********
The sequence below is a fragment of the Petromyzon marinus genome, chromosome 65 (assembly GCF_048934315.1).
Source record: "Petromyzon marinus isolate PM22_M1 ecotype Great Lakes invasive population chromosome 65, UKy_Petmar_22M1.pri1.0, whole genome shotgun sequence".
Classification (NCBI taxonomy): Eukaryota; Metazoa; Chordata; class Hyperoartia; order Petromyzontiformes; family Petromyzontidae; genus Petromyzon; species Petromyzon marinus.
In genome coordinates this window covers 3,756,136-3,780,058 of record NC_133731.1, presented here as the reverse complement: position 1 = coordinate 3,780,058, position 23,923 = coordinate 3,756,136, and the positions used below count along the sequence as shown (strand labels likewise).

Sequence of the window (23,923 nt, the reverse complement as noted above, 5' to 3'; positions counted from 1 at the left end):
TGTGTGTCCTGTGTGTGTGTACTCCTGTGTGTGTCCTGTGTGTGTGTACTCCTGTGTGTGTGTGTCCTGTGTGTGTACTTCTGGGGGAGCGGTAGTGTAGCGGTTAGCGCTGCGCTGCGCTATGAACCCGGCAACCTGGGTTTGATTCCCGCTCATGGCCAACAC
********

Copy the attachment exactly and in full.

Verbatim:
The sequence below is a fragment of the Petromyzon marinus genome, chromosome 65 (assembly GCF_048934315.1).
Source record: "Petromyzon marinus isolate PM22_M1 ecotype Great Lakes invasive population chromosome 65, UKy_Petmar_22M1.pri1.0, whole genome shotgun sequence".
Classification (NCBI taxonomy): Eukaryota; Metazoa; Chordata; class Hyperoartia; order Petromyzontiformes; family Petromyzontidae; genus Petromyzon; species Petromyzon marinus.
In genome coordinates this window covers 3,756,136-3,780,058 of record NC_133731.1, presented here as the reverse complement: position 1 = coordinate 3,780,058, position 23,923 = coordinate 3,756,136, and the positions used below count along the sequence as shown (strand labels likewise).

Sequence of the window (23,923 nt, the reverse complement as noted above, 5' to 3'; positions counted from 1 at the left end):
TGTGTGTCCTGTGTGTGTGTACTCCTGTGTGTGTCCTGTGTGTGTGTACTCCTGTGTGTGTGTGTCCTGTGTGTGTACTTCTGGGGGAGCGGTAGTGTAGCGGTTAGCGCTGCGCTGCGCTATGAACCCGGCAACCTGGGTTTGATTCCCGCTCATGGCCAACAC